|The view from Proctor Road|
|temperatures and precipitation during June at the SRER in Florida Canyon|
|The sound of summer and heat - Cicada song|
|Mozena sp., Leaf-footed Bug on Mesquite|
|A Flower Scarab, Euphoria leucographa|
|Chlorion sp. and Cotinis sp.|
|Acanthocephala thomasi, Giant Agave Bug|
|Polistes dorsalis and E. leucographa|
For years this area close to the ticket booth for Madera Canyon used to be dominated by several colonies of Polistes major, but it seems that they have been replaced by Polistes comanchus this year.
Finding this Leptinotarsa haldemani chomping on the leaves of a bush instead of the usual herbaceous Nightshades surprised me until I realized that it is Lycium pallidum – Wolf Berry, or Pale Desert-thorn - in the family Solanaceae. Still to me it's a new host for this beetle.
Brightly aposematic Leaf Beetles, Lema trabeata, are using a Datura Plant to provide for their offspring. A reliable source of juicy leaves and protective alkaloids if the monsoon holds its promise.
Zygogramma piceicollis pairs are hiding in Asteraceae that are shooting up now and will soon produce yellow flowers and later those annoying black, elongate seeds that seem to be waiting for entomologists swinging insect nets as their chosen form of distribution. I hope the beetles and their larvae are very hungry!
|White Tail Deer grazing under Silver Leaf Oaks|
A hunter is hanging out among the small flowers: a small ambush bug in the genus Phymata. Waiting motionless for prey to walk into the reach of it's short, strong raptorial arms, it is ready to take on prey several times its size. Brachial power is not its only weapon: its bite will quickly paralyze its prey.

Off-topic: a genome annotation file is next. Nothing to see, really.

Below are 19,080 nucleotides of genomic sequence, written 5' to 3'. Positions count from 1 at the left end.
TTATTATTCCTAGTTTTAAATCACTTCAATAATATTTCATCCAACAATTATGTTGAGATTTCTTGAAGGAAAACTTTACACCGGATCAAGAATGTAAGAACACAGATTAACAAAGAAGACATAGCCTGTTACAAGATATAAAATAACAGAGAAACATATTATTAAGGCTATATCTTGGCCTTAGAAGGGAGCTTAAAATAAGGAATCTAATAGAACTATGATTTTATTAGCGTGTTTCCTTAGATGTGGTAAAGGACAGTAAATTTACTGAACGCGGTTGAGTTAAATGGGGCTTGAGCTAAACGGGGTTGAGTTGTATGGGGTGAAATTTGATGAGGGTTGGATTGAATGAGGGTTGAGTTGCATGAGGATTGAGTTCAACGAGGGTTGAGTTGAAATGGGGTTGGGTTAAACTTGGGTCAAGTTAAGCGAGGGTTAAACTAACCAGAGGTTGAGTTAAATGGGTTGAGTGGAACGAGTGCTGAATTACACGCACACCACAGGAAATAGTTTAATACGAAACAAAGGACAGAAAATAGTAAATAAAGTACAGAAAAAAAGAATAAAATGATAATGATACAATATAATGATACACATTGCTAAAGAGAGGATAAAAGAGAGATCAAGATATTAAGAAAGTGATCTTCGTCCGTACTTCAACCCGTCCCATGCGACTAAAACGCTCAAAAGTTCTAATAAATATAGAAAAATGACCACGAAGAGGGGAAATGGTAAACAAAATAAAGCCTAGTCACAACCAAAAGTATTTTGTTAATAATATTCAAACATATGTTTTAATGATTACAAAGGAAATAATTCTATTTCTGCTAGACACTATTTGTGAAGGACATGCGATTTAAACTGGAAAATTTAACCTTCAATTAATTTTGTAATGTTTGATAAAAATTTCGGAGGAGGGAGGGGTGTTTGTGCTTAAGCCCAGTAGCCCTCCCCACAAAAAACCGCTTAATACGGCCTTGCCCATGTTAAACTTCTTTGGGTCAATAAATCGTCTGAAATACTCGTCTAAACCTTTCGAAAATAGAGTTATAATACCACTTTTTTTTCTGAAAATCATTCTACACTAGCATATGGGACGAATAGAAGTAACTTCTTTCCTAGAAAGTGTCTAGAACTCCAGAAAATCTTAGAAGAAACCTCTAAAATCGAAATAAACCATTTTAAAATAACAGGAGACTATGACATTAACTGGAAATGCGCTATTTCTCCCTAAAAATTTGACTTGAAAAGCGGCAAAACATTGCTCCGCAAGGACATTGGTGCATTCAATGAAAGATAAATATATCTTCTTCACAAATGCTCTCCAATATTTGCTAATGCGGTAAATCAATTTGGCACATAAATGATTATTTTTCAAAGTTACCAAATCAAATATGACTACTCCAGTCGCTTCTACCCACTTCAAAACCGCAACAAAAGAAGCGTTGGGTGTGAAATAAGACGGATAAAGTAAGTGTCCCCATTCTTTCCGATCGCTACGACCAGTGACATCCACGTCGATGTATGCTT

The usual mass orgy of Rose Chafers is still ongoing and beetles are flying around their wings catching the afternoon sun and their long legs trailing.
Soon several species of red Net-winged Beetles (genus Lycus) will join them and buzz around the oaks in great numbers, but this time I only see a couple of individuals.
Weevils in the genus Pandeleteius nibble on the tips of oak leaves. They look like spiders from afar, but close up they always remind me of Popeye after a good meal of spinach.
Weevils in the genus Curculio are extremely difficult to identify to the species, but I feel some justification in calling this one an Acorn Curculio. I usually see them at the black lighting sheet and never realized how well their subtle pattern matches that of a young acorn.
A persistent irritation under my shirt drove me into the privacy of the trail head restroom. The culprit: a rather large tick that obviously had not found a spot that it liked. Luckily. We don't seem to be in an area with a lot of Lyme disease here, but a tick bite is never pleasant. Trying to identify the tick, I end up with the eastern genus Amblyomma. Now I wished I had collected the specimen as a voucher because that would be a considerable range extension for that genus.